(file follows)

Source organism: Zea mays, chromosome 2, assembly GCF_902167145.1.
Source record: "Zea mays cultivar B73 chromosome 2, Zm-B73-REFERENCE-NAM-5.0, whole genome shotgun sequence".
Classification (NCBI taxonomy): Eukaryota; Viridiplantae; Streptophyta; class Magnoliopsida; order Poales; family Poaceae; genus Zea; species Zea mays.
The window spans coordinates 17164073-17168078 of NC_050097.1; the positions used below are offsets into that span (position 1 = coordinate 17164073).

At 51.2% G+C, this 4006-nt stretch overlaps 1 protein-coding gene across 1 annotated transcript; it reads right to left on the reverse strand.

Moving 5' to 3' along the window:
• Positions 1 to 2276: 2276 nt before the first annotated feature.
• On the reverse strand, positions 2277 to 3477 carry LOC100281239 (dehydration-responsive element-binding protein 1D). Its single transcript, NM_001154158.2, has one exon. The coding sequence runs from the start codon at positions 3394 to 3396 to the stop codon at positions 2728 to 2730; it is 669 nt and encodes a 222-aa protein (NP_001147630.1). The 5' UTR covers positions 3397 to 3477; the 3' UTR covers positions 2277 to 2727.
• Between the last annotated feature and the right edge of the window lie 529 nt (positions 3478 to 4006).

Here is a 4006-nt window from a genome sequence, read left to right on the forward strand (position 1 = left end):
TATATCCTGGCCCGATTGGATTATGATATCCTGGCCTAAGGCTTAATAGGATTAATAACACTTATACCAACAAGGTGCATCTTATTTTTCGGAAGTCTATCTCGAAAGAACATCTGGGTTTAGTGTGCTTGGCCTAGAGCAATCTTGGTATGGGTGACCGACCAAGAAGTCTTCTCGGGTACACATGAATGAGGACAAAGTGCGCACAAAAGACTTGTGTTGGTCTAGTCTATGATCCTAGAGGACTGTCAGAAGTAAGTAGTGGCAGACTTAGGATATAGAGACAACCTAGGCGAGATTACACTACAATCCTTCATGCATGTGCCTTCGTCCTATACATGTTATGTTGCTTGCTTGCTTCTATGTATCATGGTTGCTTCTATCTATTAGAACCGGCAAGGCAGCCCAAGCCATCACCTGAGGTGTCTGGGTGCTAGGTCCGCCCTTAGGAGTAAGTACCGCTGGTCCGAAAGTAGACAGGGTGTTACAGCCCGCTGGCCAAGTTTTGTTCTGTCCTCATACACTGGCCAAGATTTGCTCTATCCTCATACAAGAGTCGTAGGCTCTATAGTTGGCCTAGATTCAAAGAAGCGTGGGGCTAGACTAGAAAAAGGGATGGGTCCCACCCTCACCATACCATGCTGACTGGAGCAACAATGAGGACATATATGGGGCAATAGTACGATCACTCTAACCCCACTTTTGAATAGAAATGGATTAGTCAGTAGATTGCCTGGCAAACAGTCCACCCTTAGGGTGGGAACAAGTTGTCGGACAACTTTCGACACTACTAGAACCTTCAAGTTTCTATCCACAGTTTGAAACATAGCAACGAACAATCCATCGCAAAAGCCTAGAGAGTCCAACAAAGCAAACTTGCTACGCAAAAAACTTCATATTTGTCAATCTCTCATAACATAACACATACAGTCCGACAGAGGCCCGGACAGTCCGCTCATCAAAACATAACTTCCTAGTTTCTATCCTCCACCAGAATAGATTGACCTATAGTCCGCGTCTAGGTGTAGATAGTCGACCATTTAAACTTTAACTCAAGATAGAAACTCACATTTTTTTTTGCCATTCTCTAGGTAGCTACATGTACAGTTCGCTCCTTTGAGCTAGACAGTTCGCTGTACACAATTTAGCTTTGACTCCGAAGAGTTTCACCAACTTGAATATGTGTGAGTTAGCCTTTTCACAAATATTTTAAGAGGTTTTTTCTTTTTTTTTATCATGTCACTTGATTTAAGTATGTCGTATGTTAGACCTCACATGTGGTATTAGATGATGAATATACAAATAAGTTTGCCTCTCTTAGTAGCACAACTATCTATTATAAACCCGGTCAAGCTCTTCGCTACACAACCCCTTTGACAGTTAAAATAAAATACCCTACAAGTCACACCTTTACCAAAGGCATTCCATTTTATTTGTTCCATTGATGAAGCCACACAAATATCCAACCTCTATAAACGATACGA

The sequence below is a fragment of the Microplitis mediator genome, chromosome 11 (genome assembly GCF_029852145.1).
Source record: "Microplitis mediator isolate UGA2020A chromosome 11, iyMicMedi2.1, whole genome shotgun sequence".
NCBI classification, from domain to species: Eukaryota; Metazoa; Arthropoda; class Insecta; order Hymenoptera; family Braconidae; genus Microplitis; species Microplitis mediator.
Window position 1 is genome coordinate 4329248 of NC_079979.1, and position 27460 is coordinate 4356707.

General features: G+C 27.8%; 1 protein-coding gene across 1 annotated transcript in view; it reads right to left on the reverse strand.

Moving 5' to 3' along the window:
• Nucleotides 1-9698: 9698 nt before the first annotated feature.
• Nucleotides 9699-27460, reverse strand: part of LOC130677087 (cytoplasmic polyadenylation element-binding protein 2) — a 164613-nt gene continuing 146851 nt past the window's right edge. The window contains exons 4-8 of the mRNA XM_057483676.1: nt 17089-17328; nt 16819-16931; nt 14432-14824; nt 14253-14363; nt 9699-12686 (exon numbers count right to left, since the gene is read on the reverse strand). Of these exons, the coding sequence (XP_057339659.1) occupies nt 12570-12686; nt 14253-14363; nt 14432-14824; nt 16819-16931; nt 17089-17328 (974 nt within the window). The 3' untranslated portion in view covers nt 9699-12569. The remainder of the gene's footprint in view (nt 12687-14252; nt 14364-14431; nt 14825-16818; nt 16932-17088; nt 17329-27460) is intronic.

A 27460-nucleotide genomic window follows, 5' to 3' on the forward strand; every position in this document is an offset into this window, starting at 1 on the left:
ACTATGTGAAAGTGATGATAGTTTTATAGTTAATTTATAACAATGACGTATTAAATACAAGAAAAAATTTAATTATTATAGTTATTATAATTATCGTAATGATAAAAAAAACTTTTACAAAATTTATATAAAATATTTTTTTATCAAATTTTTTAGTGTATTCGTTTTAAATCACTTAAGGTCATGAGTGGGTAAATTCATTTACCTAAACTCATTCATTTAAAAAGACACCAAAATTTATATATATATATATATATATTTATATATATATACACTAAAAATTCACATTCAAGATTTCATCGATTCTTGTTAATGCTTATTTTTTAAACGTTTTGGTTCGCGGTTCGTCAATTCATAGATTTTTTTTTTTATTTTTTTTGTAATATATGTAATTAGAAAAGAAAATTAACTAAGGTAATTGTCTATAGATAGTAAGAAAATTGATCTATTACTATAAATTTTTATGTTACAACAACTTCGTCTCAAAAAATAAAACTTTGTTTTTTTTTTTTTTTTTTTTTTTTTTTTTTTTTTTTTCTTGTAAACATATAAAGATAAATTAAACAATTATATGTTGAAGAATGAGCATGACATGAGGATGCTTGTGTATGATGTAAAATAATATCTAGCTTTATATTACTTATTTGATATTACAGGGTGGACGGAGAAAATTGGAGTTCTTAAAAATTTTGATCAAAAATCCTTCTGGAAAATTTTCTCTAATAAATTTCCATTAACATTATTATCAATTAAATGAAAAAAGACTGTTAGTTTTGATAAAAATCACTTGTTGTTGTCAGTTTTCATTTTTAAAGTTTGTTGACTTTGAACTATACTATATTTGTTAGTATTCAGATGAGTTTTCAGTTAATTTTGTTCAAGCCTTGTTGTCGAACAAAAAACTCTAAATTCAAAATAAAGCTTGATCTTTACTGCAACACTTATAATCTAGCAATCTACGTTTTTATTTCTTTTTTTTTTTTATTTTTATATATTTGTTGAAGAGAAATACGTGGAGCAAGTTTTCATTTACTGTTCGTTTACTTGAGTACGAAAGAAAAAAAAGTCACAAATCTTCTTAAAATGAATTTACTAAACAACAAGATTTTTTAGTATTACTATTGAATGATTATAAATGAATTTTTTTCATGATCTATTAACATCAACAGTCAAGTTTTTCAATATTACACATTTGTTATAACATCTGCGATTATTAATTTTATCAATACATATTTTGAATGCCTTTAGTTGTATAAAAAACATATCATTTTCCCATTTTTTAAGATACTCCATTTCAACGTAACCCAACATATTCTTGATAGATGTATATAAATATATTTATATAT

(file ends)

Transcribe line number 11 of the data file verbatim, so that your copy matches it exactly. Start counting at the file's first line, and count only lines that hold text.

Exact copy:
TATATCCTGGCCCGATTGGATTATGATATCCTGGCCTAAGGCTTAATAGGATTAATAACACTTATACCAACAAGGTGCATCTTATTTTTCGGAAGTCTATCTCGAAAGAACATCTGGGTTTAGTGTGCTTGGCCTAGAGCAATCTTGGTATGGGTGACCGACCAAGAAGTCTTCTCGGGTACACATGAATGAGGACAAAGTGCGCACAAAAGACTTGTGTTGGTCTAGTCTATGATCCTAGAGGACTGTCAGAAGTAAGTAGTGGCAGACTTAGGATATAGAGACAACCTAGGCGAGATTACACTACAATCCTTCATGCATGTGCCTTCGTCCTATACATGTTATGTTGCTTGCTTGCTTCTATGTATCATGGTTGCTTCTATCTATTAGAACCGGCAAGGCAGCCCAAGCCATCACCTGAGGTGTCTGGGTGCTAGGTCCGCCCTTAGGAGTAAGTACCGCTGGTCCGAAAGTAGACAGGGTGTTACAGCCCGCTGGCCAAGTTTTGTTCTGTCCTCATACACTGGCCAAGATTTGCTCTATCCTCATACAAGAGTCGTAGGCTCTATAGTTGGCCTAGATTCAAAGAAGCGTGGGGCTAGACTAGAAAAAGGGATGGGTCCCACCCTCACCATACCATGCTGACTGGAGCAACAATGAGGACATATATGGGGCAATAGTACGATCACTCTAACCCCACTTTTGAATAGAAATGGATTAGTCAGTAGATTGCCTGGCAAACAGTCCACCCTTAGGGTGGGAACAAGTTGTCGGACAACTTTCGACACTACTAGAACCTTCAAGTTTCTATCCACAGTTTGAAACATAGCAACGAACAATCCATCGCAAAAGCCTAGAGAGTCCAACAAAGCAAACTTGCTACGCAAAAAACTTCATATTTGTCAATCTCTCATAACATAACACATACAGTCCGACAGAGGCCCGGACAGTCCGCTCATCAAAACATAACTTCCTAGTTTCTATCCTCCACCAGAATAGATTGACCTATAGTCCGCGTCTAGGTGTAGATAGTCGACCATTTAAACTTTAACTCAAGATAGAAACTCACATTTTTTTTTGCCATTCTCTAGGTAGCTACATGTACAGTTCGCTCCTTTGAGCTAGACAGTTCGCTGTACACAATTTAGCTTTGACTCCGAAGAGTTTCACCAACTTGAATATGTGTGAGTTAGCCTTTTCACAAATATTTTAAGAGGTTTTTTCTTTTTTTTTATCATGTCACTTGATTTAAGTATGTCGTATGTTAGACCTCACATGTGGTATTAGATGATGAATATACAAATAAGTTTGCCTCTCTTAGTAGCACAACTATCTATTATAAACCCGGTCAAGCTCTTCGCTACACAACCCCTTTGACAGTTAAAATAAAATACCCTACAAGTCACACCTTTACCAAAGGCATTCCATTTTATTTGTTCCATTGATGAAGCCACACAAATATCCAACCTCTATAAACGATACGA